Dear non-black people


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Dear non-black people, if you say the n-word to a friend, sing along to the n-word in your favorite hip-hop songs, or use the n-word regardless of the context: stop. It is not your word; it is a word that is deeply rooted in racism and hatred. I am not black, so I cannot speak for the black community, but I think it’s time to call out its usage by our predominately Latinx school population.

Chiaku Hanson of the Huffington Post writes, “Regardless if one uses the ER at the end of the word or not, the meaning, roots, and circumstances associated with the word remain the same. History can never be changed.” That’s the thing: the negative connotations embedded into the word is still intertwined with its modern usage. The difference between people who are not black saying it versus those who are, though, is that there is reclamation of the slur by the latter. The environment of when black people use it amongst one another is different because their ancestors dealt with being demonized and belittled by a word while those of today still continue to deal with such racism. They understand that it is much more than “just a word.”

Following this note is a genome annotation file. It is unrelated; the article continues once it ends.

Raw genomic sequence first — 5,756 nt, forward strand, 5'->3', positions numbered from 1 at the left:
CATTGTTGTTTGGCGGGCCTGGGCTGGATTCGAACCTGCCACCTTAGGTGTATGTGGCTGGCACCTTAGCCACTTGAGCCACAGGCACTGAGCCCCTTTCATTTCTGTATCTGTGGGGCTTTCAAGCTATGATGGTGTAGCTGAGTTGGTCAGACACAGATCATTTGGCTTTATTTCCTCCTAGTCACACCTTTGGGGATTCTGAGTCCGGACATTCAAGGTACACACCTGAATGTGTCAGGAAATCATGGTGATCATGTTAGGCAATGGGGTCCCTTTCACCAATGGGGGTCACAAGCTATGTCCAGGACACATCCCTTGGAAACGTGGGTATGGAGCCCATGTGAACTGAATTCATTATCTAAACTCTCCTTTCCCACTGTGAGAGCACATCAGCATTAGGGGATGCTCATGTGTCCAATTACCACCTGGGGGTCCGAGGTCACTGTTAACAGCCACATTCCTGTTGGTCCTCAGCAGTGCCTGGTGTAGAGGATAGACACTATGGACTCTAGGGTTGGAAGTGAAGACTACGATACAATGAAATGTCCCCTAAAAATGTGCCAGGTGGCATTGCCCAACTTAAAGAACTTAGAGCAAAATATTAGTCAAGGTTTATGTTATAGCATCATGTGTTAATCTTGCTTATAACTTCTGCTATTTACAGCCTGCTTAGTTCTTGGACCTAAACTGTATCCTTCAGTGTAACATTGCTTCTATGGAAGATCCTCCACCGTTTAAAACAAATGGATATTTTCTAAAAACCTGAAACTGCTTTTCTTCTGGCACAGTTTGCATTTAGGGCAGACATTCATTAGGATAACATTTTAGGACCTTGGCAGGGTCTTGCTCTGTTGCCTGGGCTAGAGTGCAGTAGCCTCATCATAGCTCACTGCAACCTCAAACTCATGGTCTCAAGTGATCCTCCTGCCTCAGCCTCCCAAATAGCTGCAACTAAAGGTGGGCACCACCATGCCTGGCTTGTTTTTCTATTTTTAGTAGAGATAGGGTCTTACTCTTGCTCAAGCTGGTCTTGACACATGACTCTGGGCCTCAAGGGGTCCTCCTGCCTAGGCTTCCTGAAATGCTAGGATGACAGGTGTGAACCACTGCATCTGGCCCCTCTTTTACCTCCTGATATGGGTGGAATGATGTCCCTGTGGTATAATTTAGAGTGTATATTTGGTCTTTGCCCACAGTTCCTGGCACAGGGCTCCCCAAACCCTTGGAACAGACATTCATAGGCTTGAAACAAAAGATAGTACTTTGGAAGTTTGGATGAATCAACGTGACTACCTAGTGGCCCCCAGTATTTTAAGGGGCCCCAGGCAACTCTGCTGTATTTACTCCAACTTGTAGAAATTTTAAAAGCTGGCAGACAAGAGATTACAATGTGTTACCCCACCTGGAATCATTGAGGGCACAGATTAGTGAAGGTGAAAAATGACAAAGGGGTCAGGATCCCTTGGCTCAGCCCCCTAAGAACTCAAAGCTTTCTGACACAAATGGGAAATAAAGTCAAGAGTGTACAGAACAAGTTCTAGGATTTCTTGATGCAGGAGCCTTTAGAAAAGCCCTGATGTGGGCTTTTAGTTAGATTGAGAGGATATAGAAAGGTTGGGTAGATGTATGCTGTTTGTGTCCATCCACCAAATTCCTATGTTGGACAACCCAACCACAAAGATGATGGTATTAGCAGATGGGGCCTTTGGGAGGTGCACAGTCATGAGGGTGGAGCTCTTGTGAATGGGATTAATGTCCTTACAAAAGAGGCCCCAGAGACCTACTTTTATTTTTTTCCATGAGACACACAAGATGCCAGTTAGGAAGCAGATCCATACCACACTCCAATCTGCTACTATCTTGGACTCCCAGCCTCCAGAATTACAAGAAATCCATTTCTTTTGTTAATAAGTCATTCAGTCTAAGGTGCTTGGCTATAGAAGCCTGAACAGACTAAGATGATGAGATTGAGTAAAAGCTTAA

If non-black individuals generally know that it’s wrong to say the n-word around or directed toward a black person, then why continue to use it when a black person is not around? Recently, YouTube stars like Pewdiepie and Jake Paul have been rightfully called out for saying variations of the n-word. Influencers like these two individuals rightfully received backlash and comments on social media asking for them to apologize, learn from their detrimental mistakes, and to not use it again as they have impressionable audiences.

A common reaction to asking not to say the n-word word because of its racist roots still prevalent today is, “Well, I’m not racist.” This idea is further explored in “Why Explaining ‘The N-Word’ To Non-Black People Is So Damn Exhausting,” by Zeba Blay of the Huffington Post: “That moment when you’re asking another person to respect you by not using a word that you find demeaning and offensive, and that person makes it all about them, suddenly focusing more on the perceived jab at their character than on how they’re making you feel.” It all comes down to seeking resources and listening to minorities when they call out a problematic word or action that is seen as derogatory, just like the black women cited above. So, please, listen to black people when they ask us to not use the n-word.

Below is a link to a Twitter thread with further information on the Linguistic and Pragmatic use of [the n-word]